This book is known by its two names. The first one recalls its author, Jesus, the son of Sirach and the second name refers to its welcome by Christians for centuries. It was considered as the epitome of practical wisdom, more elaborate and more “religious” than the Book of Proverbs.
Written in Hebrew, it was later translated into Greek by the grandson of the author (see the preface of the book). In Jesus’ time, the book existed in the two languages although it was especially used by Greek synagogues and a few years later, Jews did not accept it as “Scripture.” The Church used the book although it only knew the Greek version and it was only in the 19th century that part of the Hebrew text was found. It is slightly different from the Greek translation that sometimes added a few verses and the different numbering of the verses added to the confusion. The Hebrew versions are not necessarily older or more faithful to the original than the Greek text. In that regard, we have made our choices without prejudice or absolute rule.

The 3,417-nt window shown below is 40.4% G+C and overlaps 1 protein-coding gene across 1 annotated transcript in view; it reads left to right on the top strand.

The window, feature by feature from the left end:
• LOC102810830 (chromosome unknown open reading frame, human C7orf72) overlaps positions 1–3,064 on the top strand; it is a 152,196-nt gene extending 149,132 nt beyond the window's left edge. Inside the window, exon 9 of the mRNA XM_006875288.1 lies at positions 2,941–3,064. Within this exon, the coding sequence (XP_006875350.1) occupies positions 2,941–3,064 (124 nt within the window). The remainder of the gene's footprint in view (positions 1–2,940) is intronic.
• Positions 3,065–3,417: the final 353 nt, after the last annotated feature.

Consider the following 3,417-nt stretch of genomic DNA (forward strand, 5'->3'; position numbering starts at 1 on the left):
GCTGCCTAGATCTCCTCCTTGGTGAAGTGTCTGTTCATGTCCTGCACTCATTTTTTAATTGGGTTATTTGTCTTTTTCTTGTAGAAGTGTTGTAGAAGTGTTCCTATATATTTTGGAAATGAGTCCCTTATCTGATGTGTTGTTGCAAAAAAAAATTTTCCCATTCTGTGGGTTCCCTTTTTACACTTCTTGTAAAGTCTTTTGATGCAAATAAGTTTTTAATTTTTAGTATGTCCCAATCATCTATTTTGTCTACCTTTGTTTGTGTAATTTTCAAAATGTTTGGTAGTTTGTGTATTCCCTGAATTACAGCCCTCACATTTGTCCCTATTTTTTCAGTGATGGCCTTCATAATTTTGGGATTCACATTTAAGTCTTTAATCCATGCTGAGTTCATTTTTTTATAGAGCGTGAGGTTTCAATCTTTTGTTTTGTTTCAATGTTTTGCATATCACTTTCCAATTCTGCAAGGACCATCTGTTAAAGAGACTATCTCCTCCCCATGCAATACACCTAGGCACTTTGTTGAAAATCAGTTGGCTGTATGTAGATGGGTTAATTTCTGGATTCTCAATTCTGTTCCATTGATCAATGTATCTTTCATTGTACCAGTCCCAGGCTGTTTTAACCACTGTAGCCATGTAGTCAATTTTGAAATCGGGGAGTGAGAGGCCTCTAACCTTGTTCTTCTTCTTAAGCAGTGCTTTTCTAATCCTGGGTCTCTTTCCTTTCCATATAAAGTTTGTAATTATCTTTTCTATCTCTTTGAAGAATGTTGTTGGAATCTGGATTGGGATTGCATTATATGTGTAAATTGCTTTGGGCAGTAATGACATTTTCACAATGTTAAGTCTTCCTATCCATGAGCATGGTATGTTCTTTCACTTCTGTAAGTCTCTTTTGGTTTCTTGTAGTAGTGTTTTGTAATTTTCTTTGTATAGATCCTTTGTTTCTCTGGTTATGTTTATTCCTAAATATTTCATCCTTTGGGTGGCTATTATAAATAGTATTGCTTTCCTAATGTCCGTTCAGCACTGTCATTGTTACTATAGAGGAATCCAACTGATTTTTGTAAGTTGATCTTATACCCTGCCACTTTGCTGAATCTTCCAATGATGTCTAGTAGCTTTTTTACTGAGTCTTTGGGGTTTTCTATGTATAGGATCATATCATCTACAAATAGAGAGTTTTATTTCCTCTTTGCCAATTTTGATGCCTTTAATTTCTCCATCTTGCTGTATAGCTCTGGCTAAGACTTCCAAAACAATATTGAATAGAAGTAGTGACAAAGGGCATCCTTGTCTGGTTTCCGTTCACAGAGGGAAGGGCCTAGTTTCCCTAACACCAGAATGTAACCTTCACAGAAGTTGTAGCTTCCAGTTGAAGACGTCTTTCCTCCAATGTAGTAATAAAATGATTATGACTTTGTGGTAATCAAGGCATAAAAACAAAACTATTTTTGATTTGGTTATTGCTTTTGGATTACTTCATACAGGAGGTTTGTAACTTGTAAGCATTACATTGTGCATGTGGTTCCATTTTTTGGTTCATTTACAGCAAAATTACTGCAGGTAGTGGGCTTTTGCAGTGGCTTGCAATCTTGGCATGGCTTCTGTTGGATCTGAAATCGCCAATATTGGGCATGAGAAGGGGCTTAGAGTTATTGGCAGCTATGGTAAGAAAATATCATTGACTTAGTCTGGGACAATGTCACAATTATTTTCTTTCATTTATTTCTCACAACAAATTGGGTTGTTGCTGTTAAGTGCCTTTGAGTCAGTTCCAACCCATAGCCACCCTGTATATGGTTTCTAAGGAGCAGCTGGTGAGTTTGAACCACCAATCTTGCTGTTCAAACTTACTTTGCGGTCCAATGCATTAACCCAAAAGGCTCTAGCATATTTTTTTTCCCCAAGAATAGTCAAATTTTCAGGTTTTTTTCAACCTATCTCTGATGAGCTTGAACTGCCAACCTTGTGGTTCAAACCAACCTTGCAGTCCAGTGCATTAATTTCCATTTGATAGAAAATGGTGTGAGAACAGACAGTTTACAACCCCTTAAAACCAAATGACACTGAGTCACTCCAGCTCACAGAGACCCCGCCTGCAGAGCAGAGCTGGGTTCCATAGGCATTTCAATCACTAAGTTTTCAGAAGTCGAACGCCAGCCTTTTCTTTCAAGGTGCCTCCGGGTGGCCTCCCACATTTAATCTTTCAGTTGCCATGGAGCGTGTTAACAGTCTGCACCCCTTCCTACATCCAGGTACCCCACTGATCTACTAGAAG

This book consists of two main parts:
– Chapters 1–42 include seven series of maxims. Each one starts with the praise of wisdom. The poem on wisdom in chapter 24 is particularly interesting.
– Chapters 43–51 begin by praising God whose wisdom shines in the order of the universe and continue with a description of God’s wise activity through the great people of the Old Testament.
This book is one of the deuterocanonical books: see p. 1037.